Paul Kilfoil's World of Travel, Technology & Sport

Posted on  by Paul Kilfoil.
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My wife and I travelled around China, including to some reasonably remote areas, in June and July 2012 (see my China travelogue). We did not undertake this expedition lightly - we researched quite extensively, planned thoroughly and Karen even went on a course to learn Chinese. Both of us had been to Cambodia (see my South-East Asia travelogue), which is primitive and very rough, so we thought we'd adequately prepared ourselves for what was to come.

However, nothing can quite prepare you for the total and complete culture shock that hits you when you arrive in any non-touristed part of China. You cannot read anything written anywhere, bus and train schedules are a total mystery, the language is incomprehensible and even ordering food in a restaurant becomes a bit of a lottery. In big cities and places very popular with tourists you can find people who talk English and many signs are in "Pinyin" (a translation, usually very direct, of Chinese into English) so things are fairly easy. But anywhere else there is no English at all, neither written nor spoken. None whatsoever. To make matters worse, there are many minorities in the country that speak their own language (with their own script as well) but only have a smattering of Chinese, making any form of communication almost impossible. For example, we spent several days in an area where the predominant language was Tibetan, and there we found that the only way to make ourselves understood was in English, not Chinese.

Karen eating noodles in Lanzhou

Actually getting around China is surprizingly difficult. The train system is fast, efficient and goes to almost every corner of the country, but getting tickets for the day (never mind the time) you want to travel is next to impossible. You have to stand in a queue a mile long only to be told when you get to the ticket window that all trains are full. They will not allow people to stand (even for short journeys) - you have to have a specific seat, recorded against your name just like an air ticket. We only ever succeeded in getting train tickets when we booked a week or more in advance ; arriving at the train station the day you want to travel is just a waste of time. Consequently we found ourselves flying between cities far more than we would have liked.

The other thing that gets to you after a while is continually being stared at by locals unused to seeing Westerners. In remote areas people even stopped and did classic double-takes as we walked past, then turned to stare at us. In restaurants we were forever the object of discussion (presumably, although we had no idea what was being said - the other diners talked, laughed and looked at us the whole time). In the little town of Tongren we'd had enough of it and simply bought some cans of fruit, yoghurt and chips, holed up in our hotel room and watched CCTV Asia News (a channel similar to CNN or SkyNews, but aimed at English-speaking people in China) for the rest of the evening.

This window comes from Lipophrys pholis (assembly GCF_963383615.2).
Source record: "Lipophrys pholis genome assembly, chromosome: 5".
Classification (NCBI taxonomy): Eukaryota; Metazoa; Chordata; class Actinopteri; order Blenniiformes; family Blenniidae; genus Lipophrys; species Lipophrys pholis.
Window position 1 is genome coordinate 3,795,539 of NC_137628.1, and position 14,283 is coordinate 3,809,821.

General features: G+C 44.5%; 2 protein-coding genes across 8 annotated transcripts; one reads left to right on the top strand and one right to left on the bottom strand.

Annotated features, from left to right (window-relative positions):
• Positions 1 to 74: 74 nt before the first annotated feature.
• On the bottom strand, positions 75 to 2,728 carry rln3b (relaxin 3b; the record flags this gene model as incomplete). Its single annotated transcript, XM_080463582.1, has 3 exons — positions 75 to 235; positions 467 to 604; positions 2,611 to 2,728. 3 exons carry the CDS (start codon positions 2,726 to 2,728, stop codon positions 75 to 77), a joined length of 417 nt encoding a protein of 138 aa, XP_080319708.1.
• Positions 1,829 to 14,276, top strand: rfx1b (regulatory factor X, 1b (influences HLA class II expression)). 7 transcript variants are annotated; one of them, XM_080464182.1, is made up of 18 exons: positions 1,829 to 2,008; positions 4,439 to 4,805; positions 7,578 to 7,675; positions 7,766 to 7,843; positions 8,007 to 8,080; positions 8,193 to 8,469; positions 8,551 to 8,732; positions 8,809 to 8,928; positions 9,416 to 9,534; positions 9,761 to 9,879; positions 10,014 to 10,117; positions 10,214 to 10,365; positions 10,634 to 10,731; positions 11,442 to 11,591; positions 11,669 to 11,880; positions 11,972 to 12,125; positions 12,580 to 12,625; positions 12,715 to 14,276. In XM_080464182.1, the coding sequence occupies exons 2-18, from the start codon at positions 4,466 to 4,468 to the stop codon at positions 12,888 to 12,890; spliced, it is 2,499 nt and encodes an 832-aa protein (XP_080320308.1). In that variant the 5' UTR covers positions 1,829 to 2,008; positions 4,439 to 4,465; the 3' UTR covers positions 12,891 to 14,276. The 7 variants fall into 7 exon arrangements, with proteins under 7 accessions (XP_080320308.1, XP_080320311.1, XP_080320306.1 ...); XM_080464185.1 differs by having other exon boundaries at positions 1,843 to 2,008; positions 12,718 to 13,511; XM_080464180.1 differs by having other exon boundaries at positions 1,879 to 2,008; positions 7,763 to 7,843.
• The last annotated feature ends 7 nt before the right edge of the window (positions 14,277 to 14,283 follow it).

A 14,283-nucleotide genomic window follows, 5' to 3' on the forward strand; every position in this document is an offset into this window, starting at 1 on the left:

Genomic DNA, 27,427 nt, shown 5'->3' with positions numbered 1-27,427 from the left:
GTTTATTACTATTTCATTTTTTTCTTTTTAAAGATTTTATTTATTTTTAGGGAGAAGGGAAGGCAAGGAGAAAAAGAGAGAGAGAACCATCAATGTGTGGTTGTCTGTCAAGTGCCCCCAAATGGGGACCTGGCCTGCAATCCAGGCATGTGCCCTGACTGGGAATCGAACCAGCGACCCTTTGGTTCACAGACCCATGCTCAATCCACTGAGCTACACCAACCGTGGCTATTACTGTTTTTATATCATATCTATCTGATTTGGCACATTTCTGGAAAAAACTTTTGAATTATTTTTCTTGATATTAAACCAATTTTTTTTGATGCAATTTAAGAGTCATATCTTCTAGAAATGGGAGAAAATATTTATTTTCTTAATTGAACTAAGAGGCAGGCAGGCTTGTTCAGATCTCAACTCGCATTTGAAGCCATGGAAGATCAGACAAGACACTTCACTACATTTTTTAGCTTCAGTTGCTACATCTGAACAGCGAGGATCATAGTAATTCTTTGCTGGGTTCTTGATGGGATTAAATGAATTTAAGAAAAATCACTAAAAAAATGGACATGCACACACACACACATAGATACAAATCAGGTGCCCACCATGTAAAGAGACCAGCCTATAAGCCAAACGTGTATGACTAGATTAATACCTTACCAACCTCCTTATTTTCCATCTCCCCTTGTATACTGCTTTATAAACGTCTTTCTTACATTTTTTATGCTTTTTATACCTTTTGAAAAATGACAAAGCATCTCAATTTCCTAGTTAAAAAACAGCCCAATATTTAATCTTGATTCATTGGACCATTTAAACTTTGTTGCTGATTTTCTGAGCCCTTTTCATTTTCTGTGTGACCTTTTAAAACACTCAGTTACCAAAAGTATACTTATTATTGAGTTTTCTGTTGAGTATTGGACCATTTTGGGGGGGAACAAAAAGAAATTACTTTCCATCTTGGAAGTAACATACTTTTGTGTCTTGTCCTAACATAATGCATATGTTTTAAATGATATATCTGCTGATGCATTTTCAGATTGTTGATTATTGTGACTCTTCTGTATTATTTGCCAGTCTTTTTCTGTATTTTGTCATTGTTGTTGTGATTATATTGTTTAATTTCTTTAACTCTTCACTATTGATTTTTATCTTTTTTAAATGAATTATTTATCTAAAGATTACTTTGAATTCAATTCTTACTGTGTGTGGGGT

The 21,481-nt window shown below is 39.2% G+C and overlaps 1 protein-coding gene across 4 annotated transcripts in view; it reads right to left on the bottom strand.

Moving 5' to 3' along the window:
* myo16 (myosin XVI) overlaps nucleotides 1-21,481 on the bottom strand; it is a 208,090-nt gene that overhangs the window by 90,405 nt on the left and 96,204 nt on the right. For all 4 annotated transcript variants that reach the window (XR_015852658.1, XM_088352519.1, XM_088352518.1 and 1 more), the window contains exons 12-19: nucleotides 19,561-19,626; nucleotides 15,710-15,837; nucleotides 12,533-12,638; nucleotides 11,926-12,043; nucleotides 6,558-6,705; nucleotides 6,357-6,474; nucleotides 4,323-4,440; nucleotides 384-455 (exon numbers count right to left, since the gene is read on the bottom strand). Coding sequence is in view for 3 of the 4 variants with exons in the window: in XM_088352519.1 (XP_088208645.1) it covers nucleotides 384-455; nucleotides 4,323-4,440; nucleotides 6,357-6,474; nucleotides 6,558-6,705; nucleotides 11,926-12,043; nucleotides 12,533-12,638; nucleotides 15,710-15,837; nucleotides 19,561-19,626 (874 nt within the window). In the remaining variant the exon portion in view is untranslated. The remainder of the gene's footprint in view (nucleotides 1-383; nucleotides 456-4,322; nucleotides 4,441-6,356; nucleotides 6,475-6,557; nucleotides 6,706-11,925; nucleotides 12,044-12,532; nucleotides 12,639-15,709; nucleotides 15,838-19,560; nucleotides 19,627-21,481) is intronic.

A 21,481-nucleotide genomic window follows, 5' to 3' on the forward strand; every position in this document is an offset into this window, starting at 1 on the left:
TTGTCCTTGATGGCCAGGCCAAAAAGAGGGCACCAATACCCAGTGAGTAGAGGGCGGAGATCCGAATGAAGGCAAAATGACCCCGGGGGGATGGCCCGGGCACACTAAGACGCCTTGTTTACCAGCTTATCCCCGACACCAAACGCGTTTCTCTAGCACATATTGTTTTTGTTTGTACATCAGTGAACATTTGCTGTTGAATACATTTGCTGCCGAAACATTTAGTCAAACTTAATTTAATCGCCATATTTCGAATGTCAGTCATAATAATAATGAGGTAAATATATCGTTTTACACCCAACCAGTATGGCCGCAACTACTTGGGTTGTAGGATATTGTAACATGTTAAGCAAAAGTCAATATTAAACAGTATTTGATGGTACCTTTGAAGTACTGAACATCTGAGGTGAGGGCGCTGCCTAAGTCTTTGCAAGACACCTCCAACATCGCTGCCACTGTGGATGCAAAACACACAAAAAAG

A hard-seat carriage on a Chinese train

Chinese people were forever taking photographs of us, as if we were freaks, Martians or so completely unexpected and unusual that they had to have a record of what they saw in case their friends didn't believe them. Quite often couples sent their young children to stand with us and then they took photos of us all together! What is that? Have these people never seen Westerners? Surely they watch foreign television on occasion? It got to the point that we jokingly asked for money to be in photographs, and whenever anybody took a picture of me I whipped out my camera and immediately photographed them in return.

All in all, travelling in China is hard work, much tougher than anything either of us had done before. But the people are invariably very friendly and there are none of the scams that you get in Thailand (where touts lie openly and everybody you speak to is on the make, with foreign tourists seen as fair game). We've seen many wonderful sights in China, stayed in some fantastic guest houses and eaten lots of delicious food. The country is huge and incredibly diverse, and we barely scratched the surface during our four weeks there. I guess a return trip sometime in the future is on the cards ...

  © Paul Kilfoil, Cape Town, South Africa